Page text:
A recent investigation has unveiled a significant link between sulfate groups attached to complex sugar molecules known as ‘glycosaminoglycans’ (GAGs) and brain plasticity, which plays a pivotal role in learning, memory retention, and recuperation. This groundbreaking study, disclosed on Wednesday, highlights the profound influence of GAGs on cognitive functions.
The study, published in the American Chemical Society journal, delves into the intricacies of sugars, revealing that the sugars responsible for sweetening fruits, candies, or cakes are merely a subset of the diverse range of sugars. These sugars, when intricately combined, form a multitude of complex sugar structures.
Glycosaminoglycans (GAGs) are formed by coupling other chemical entities, including sulfate groups. Linda Hsieh-Wilson, the lead investigator of the project, explains that by examining the chemistry of GAGs within the brain, researchers can glean insights into brain plasticity. The hope is that this knowledge can be harnessed in the future to restore or enhance neural connections related to memory.
These sugars exert regulatory control over numerous proteins, and their configurations undergo changes during both developmental processes and disease states, adding a layer of complexity to their role, Hsieh-Wilson further elaborates.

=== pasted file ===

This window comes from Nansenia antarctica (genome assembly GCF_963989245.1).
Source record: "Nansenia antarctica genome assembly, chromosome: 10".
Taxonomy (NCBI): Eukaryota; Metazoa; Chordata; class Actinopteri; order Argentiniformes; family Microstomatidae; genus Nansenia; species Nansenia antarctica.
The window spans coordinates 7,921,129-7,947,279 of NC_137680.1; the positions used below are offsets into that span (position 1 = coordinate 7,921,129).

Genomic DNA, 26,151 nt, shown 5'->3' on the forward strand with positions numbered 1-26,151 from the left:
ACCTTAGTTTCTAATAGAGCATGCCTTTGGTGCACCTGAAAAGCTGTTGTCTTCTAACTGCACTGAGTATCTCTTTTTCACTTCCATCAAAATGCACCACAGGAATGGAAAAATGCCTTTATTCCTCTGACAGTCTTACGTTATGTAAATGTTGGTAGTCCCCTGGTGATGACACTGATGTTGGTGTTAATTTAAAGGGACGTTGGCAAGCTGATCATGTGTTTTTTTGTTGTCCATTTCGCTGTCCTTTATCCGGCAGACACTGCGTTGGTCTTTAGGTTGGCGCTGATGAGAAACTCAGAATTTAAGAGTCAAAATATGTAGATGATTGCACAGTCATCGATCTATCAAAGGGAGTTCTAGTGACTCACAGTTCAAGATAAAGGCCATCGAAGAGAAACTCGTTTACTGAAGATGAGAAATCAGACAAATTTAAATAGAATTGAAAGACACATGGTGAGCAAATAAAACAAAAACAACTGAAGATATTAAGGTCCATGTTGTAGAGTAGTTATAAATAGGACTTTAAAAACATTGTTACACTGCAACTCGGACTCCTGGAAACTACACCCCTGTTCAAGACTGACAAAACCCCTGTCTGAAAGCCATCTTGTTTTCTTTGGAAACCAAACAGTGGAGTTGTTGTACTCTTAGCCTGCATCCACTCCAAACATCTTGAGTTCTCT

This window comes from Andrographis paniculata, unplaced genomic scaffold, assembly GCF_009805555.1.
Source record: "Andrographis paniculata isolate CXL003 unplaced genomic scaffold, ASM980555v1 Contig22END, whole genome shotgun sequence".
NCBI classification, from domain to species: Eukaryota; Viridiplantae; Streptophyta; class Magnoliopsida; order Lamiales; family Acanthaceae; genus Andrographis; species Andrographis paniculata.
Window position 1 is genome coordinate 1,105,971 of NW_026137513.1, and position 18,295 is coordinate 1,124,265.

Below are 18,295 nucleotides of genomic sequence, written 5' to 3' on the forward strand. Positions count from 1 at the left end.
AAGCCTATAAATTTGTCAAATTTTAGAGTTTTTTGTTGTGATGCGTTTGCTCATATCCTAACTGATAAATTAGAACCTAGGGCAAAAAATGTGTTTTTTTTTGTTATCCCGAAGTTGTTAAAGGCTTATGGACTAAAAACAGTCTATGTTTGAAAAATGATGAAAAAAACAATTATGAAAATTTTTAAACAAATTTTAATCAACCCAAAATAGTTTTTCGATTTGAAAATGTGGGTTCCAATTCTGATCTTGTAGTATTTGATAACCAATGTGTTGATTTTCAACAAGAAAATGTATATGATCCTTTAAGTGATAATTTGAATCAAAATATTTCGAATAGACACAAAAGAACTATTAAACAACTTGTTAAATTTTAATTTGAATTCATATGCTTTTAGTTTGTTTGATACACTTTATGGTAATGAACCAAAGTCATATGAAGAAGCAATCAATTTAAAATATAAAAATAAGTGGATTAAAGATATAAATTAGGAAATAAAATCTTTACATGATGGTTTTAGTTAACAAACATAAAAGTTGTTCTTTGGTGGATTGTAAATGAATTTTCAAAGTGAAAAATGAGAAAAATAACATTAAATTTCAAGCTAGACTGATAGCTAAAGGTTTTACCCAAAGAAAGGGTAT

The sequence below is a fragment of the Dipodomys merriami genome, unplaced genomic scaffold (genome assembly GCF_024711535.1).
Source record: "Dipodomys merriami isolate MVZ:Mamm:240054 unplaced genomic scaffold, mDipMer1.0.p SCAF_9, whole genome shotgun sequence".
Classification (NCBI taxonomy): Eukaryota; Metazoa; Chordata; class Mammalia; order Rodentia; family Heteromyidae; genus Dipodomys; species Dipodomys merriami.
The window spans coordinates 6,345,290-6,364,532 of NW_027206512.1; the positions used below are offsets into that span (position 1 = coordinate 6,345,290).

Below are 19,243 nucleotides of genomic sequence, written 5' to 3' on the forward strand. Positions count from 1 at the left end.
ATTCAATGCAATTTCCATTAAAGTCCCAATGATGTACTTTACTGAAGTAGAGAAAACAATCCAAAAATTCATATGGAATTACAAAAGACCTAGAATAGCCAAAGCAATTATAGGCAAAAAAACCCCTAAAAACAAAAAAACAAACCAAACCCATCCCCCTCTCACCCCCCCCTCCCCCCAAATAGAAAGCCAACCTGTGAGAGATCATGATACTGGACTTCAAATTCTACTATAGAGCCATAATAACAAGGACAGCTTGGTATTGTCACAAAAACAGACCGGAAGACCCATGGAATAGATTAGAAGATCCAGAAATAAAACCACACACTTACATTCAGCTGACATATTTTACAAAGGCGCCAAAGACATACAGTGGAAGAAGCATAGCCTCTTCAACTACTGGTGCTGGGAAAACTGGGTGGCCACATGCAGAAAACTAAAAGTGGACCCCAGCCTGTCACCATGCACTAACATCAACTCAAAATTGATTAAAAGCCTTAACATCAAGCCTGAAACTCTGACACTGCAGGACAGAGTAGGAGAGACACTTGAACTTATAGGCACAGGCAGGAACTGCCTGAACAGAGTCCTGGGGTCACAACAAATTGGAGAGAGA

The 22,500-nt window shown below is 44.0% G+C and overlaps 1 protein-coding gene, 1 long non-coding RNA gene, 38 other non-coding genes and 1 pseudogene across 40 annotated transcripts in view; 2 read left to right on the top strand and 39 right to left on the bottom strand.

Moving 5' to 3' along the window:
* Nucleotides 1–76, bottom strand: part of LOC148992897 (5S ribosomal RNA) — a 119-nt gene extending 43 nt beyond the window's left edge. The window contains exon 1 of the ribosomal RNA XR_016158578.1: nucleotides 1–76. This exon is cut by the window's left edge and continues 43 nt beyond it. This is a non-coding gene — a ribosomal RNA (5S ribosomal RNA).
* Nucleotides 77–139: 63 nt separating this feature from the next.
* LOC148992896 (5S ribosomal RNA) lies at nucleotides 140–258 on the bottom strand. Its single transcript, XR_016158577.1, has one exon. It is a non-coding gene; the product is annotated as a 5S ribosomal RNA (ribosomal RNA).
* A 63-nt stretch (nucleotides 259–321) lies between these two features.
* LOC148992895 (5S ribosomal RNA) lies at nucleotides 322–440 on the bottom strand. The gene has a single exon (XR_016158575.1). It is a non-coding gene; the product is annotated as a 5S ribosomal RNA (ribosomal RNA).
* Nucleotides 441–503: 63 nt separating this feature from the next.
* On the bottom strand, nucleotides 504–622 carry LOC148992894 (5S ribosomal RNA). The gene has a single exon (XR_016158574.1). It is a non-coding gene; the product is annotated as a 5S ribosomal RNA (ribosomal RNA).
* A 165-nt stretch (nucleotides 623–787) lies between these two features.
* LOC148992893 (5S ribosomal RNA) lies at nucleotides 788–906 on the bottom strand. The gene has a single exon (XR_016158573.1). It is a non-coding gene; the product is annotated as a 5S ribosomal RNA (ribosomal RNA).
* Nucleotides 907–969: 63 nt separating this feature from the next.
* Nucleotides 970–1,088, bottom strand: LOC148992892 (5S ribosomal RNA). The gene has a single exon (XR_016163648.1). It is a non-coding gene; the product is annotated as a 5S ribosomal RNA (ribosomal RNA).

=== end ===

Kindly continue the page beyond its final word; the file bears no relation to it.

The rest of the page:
Furthermore, the study sheds light on chondroitin sulfate, the most prevalent form of GAG found in the brain. This compound is pervasive within the extracellular matrix enveloping the brain’s myriad cells. Notably, chondroitin sulfate is responsible for the formation of “perineuronal nets,” which enwrap individual neurons, stabilizing their synaptic connections.
Remarkably, when researchers genetically manipulated mice by eliminating the ‘Chst11’ gene, responsible for creating key sulfation patterns on chondroitin sulfate, they observed disruptions in the perineuronal nets. Intriguingly, the absence of sulfation motifs led to an increase in the number of nets, subsequently altering the types of synaptic connections between neurons.
Equally compelling, the affected mice demonstrated an inability to recognize previously encountered peers, suggesting a direct impact on social memory. Notably, these perineuronal nets may exhibit greater dynamism than previously assumed, functioning during both childhood and adulthood. When ‘Chst11’ was specifically targeted in the brains of adult mice, the same effects on perineuronal nets and social memory were evident. Hsieh-Wilson underscores that this outcome implies the potential to manipulate these nets during adolescence or adulthood, potentially rewiring or reinforcing specific synaptic connections.